7th Annual Boston Seafood Festival Returns to Fish Pier

By Richard Campbell

The Boston Fisheries summer event went off well to an enthusiastic crowd, despite looking a little long in the tooth, it still represents a family fun annual event. With seafood vendors and chefs promoting various ways to prepare and consume their product, some mild entertainments, fresh seafood meals from a variety of sources, the core of the festival is pretty good. But there is no question: the event’s down-home nature needs an aesthetic brush up.

The festival is about good seafood, and that it has in spades.  The food demonstrations, along with accommodating vendors, were up to the usual high standards, once you got through the lines.  You want to selectively shop for the best lobster rolls. This year we found Captain Marden’s Seafood Truck had the most reasonable rolls with fries.  Harmon’s Seafood from Portland Maine made delicious crab cakes with their own home made tangy tarter sauce.  Local calamari kings, The Daily Catch, had their trademark calamari and grilled shrimp, while Mike Padilla demonstrated preparing fish for cooking.  The people from Essex Clam Bake had the most elaborate meal set up right on the pier looking out over the boats. Their boiled lobster plates were moving fast as people bibbed up to crack and rack the critters for their juicy meat.

For real spicy and original tastes, one has to have the patience to watch the full chef demonstrations to obtain the tidbits of their creations.  Chef Charles Foster from Woodland Grill offered up some spicy recipes and tips for cutting Blue Fish, how to prepare a seafood brine and put together tasty spicy toppings. Basil Freddura, head chef from the Daily Catch, was there to demonstrate their Sicilian style seafood, as well as Brendon Burke from the exclusive French Bastille Kitchen in Fort Point. The humble surroundings of the demonstration areas did not do justice to the style and quality of the food.

The Boston Fisheries Foundation people presented their traditional Seafood Festival T-shirts, and offered up a raffle, while out on the harbor there was the blessing of the fleet, Coast Guard and Boston Fire ship demonstrations. Nagle Seafood’s Vinnie Nagle was back this year to support the festival, jovially promoting events.   There was a music barge this year, which was supposed to substitute for a real stage. With all the vessels around the Boston harbor that could have been used, this one didn’t really inspire, but kept performers at a distance. However, that didn’t stop Sonya Rae & The Ryan Taylor band, whose soulful treatment of popular songs was pretty on the spot.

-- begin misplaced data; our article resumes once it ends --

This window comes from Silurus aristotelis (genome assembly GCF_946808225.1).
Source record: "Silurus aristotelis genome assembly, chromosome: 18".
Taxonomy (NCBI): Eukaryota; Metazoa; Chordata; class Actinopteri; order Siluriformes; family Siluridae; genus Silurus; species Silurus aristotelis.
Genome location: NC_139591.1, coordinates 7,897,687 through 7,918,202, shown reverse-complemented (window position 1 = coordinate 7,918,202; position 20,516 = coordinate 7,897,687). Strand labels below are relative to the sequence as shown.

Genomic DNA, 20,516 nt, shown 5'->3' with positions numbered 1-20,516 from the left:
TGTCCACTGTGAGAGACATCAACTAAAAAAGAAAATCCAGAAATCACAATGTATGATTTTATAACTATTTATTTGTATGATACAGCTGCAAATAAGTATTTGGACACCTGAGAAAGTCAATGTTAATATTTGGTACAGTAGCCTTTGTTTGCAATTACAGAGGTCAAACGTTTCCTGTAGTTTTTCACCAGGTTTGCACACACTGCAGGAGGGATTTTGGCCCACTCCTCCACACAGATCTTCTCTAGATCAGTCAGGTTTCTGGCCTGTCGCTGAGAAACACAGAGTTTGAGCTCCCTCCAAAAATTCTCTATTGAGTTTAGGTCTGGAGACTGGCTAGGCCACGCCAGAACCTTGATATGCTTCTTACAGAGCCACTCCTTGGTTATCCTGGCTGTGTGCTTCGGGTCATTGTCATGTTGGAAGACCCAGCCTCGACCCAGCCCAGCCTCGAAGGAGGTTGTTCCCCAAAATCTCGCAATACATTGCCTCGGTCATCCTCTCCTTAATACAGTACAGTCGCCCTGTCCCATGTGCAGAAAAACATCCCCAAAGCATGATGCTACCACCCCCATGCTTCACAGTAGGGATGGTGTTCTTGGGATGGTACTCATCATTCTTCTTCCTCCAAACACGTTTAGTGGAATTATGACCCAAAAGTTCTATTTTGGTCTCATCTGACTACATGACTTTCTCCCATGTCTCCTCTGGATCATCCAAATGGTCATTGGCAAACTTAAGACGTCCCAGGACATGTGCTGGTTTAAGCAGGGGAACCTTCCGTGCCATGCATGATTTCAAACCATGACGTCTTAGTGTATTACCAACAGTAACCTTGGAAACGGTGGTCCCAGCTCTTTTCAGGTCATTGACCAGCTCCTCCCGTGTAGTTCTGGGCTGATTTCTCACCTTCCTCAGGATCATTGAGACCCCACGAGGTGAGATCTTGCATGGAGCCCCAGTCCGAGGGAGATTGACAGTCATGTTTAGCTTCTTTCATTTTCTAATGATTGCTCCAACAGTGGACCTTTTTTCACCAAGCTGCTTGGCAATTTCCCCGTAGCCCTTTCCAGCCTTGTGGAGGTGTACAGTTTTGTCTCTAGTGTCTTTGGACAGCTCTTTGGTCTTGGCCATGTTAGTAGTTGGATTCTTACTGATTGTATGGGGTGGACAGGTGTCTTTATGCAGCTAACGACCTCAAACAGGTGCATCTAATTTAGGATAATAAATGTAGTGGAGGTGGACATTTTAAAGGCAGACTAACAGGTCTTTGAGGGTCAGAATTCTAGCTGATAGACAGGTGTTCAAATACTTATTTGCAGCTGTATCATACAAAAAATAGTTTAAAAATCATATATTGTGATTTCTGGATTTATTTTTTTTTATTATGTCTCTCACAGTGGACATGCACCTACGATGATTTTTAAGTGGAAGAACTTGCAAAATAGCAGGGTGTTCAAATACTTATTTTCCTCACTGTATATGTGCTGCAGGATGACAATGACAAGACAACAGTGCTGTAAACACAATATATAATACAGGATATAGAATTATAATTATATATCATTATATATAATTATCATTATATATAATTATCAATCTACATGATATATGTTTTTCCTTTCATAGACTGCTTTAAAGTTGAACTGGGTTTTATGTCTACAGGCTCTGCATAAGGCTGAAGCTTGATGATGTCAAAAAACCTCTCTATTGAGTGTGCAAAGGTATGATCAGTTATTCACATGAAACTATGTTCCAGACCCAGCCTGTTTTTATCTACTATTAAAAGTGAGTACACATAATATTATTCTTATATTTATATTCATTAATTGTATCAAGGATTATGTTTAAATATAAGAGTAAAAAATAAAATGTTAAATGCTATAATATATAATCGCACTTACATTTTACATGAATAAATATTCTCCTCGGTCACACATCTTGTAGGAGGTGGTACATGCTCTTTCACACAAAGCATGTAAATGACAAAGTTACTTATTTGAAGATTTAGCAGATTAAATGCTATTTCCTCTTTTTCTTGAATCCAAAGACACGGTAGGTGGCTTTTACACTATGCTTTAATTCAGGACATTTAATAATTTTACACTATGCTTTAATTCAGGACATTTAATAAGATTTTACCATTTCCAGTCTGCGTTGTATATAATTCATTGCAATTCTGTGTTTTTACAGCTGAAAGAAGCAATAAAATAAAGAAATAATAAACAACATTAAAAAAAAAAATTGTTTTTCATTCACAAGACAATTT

Local sponsors, East Boston Savings Bank staff showed up to support the event, as did Massport, Harpoon, and the New England Regional Council of Carpenters. The Fishing Partnership organization that supports New England Fisherman’s families with health insurance and other services for 11,000 New England industry members was handing out bling and quizzing people on water safety.  Marine biologists from Umass Dartmouth were busy promoting their programs, as Save the Harbor Save the Bay stamped out fish prints.  Wayne Hayes Seafood of Hyannis provided oysters for fresh shelling, and he gave a shucking demonstration with his staff.  The events are there in a rustic form, but not quite appealingly staged to move it from a mere eat fest to an enticing Festival.

First on the list of improvements is the plaza of this festival is a real roaster, that has little accommodations in terms of shade. This festival cries out for better umbrellas for the main area, a real sound stage, better wayfinding, and some cool down tents. The college dorm treatment with the double humiliation beer lines does not engender happy feelings. With a ticket price of $15.00 ($5.00 for Kids) it’s easy to drop $75.00 to purchase of a seafood dinners, so the entertainment factor should be better orchestrated.  It is understood that there are licensing restrictions and limitations on how festivals operate, but this event is a little stuck in a rut of its own creation.

This is a festival that supports a worthy cause, but it could be so much more if the organizers made a few simple upgrades What would be so cool is if they moved the festival time back to include the evening, hung some lights and emulated the feasts in the North End a little. The kid’s aspect is sorely in need of an upgrade, especially if you want to educate future generations about the ocean. All that aside, if you’ve never been to this event, it’s worth a stop-over.  I recommend going later in the day and applying copious sun block, to avoid becoming a lobster yourself!

Jeanne Rooney

Jeanne Rooney is the Editor in Chief for South Boston Online.